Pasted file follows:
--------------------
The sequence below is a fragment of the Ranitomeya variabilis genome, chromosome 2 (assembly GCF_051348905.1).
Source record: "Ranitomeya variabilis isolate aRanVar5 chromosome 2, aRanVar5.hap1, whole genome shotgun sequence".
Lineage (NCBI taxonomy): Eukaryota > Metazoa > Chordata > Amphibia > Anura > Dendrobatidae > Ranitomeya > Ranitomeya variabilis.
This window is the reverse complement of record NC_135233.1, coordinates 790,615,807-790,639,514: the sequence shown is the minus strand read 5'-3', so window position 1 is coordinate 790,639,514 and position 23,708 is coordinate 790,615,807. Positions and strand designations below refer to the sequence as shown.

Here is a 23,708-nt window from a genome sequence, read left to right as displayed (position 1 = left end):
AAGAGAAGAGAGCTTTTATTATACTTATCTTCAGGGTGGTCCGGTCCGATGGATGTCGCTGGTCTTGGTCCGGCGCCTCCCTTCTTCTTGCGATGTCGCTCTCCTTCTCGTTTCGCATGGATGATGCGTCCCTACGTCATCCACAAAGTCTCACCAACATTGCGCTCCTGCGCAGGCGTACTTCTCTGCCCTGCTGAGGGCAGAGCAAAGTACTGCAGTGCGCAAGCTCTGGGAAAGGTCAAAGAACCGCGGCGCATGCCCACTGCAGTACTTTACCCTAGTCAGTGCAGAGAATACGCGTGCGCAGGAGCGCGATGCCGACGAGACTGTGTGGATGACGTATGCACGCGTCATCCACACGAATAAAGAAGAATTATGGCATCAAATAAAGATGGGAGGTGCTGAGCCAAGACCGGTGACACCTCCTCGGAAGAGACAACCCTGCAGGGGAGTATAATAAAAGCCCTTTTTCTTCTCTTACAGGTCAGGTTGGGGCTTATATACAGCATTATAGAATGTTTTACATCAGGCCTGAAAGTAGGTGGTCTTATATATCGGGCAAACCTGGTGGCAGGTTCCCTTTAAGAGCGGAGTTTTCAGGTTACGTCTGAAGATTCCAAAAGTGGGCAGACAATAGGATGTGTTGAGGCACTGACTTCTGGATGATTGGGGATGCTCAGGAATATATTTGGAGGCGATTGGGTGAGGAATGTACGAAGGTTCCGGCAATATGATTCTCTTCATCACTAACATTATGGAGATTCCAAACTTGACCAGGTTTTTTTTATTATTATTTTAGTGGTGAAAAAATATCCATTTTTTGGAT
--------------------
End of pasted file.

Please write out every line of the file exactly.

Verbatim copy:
The sequence below is a fragment of the Ranitomeya variabilis genome, chromosome 2 (assembly GCF_051348905.1).
Source record: "Ranitomeya variabilis isolate aRanVar5 chromosome 2, aRanVar5.hap1, whole genome shotgun sequence".
Lineage (NCBI taxonomy): Eukaryota > Metazoa > Chordata > Amphibia > Anura > Dendrobatidae > Ranitomeya > Ranitomeya variabilis.
This window is the reverse complement of record NC_135233.1, coordinates 790,615,807-790,639,514: the sequence shown is the minus strand read 5'-3', so window position 1 is coordinate 790,639,514 and position 23,708 is coordinate 790,615,807. Positions and strand designations below refer to the sequence as shown.

Here is a 23,708-nt window from a genome sequence, read left to right as displayed (position 1 = left end):
AAGAGAAGAGAGCTTTTATTATACTTATCTTCAGGGTGGTCCGGTCCGATGGATGTCGCTGGTCTTGGTCCGGCGCCTCCCTTCTTCTTGCGATGTCGCTCTCCTTCTCGTTTCGCATGGATGATGCGTCCCTACGTCATCCACAAAGTCTCACCAACATTGCGCTCCTGCGCAGGCGTACTTCTCTGCCCTGCTGAGGGCAGAGCAAAGTACTGCAGTGCGCAAGCTCTGGGAAAGGTCAAAGAACCGCGGCGCATGCCCACTGCAGTACTTTACCCTAGTCAGTGCAGAGAATACGCGTGCGCAGGAGCGCGATGCCGACGAGACTGTGTGGATGACGTATGCACGCGTCATCCACACGAATAAAGAAGAATTATGGCATCAAATAAAGATGGGAGGTGCTGAGCCAAGACCGGTGACACCTCCTCGGAAGAGACAACCCTGCAGGGGAGTATAATAAAAGCCCTTTTTCTTCTCTTACAGGTCAGGTTGGGGCTTATATACAGCATTATAGAATGTTTTACATCAGGCCTGAAAGTAGGTGGTCTTATATATCGGGCAAACCTGGTGGCAGGTTCCCTTTAAGAGCGGAGTTTTCAGGTTACGTCTGAAGATTCCAAAAGTGGGCAGACAATAGGATGTGTTGAGGCACTGACTTCTGGATGATTGGGGATGCTCAGGAATATATTTGGAGGCGATTGGGTGAGGAATGTACGAAGGTTCCGGCAATATGATTCTCTTCATCACTAACATTATGGAGATTCCAAACTTGACCAGGTTTTTTTTATTATTATTTTAGTGGTGAAAAAATATCCATTTTTTGGAT